This is because the information printed is researched 1-2 weeks in advance.

However it is still beneficial to take a look at these booklets to get yourself familiar with the price range of the area you’re looking to live in.

 

2.Leasing information from real estate companies 

Real estate companies share information in two different ways.

One is through the internet or printed marketing material, aimed at consumers.

The second is through the real estate network, aimed at fellow real estate companies and agents.

This information is usually not accessible to the public, but if you go to a real estate office, the agent in charge can show you those properties.

Move-in Application

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1.An application is not a contract

If you look at a property and find it to your liking, you will then submit an application for that property.

 

It varies by realtor, but usually you would fill out information such as your address, name, age, occupation, and income.

 

The application is to indicate that you are interested in renting the property and not a formal contract.

 

You are able to cancel the application after submitting it if you wish to do so. Please confirm this before submitting.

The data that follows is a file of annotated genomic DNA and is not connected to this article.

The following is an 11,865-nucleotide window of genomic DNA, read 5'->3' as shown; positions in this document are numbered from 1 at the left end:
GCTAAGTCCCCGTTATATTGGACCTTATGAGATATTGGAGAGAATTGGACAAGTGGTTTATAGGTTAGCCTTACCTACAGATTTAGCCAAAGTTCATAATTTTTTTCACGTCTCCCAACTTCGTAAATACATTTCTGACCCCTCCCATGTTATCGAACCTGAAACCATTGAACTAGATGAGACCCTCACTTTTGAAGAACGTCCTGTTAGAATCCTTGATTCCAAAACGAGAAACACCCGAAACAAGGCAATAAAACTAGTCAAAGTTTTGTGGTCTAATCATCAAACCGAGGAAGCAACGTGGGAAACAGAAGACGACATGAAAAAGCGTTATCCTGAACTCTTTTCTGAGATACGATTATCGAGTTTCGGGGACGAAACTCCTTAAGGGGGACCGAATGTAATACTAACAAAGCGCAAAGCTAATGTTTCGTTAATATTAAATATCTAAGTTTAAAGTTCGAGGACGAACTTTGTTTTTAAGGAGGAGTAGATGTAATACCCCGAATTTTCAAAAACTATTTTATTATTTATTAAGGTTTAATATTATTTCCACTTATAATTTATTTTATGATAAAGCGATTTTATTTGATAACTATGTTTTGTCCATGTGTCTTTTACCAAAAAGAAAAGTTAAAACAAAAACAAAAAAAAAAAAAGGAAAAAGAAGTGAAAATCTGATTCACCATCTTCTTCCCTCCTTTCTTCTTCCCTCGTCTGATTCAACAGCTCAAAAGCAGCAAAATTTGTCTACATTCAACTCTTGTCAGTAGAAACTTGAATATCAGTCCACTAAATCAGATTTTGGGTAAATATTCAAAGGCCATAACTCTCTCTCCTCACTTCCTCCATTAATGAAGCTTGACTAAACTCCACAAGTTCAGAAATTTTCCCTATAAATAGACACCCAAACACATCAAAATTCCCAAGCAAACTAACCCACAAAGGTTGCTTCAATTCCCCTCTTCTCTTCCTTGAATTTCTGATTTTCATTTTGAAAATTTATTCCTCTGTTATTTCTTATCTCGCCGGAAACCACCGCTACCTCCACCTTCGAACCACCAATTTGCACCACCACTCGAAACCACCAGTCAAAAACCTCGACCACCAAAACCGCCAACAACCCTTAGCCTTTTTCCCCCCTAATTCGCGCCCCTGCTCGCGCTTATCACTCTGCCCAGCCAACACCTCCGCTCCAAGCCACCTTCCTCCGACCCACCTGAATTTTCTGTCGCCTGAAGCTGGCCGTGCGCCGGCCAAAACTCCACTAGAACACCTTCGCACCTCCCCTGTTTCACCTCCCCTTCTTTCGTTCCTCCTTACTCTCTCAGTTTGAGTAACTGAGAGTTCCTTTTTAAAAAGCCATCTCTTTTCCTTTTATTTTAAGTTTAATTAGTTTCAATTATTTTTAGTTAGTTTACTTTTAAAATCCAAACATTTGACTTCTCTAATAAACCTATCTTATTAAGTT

However, please be sure and confirm all the details with the real estate agent you’re working with before submitting an application. 

 

2.There are cases where applicants do not pass the review 

The landlord or management company will review the applications and decide whether they will allow that person to lease their property.

 

This is called the “applicant review” (入居審査, nyukyo shinsa) and takes about one week.

 

There are some cases where applicants are not approved.

From the perspective of the owner, they are renting out their property to someone, so they will consider people who have stable income and those who are more likely to follow all the rules. 

 

3.Regarding the holding fee 

Sometimes, the realtor will have you pay a fee up to one month’s rent to hold the property for you after you’ve submitted your application.

 

This is usually called the “holding fee” (預かり金, azukari-kin) or the “application fee” (申込金, moushikomi-kin).

 

A holding fee is yet another way to appeal your intention to rent the property and nothing more.

Nothing is guaranteed until a contract is officially established.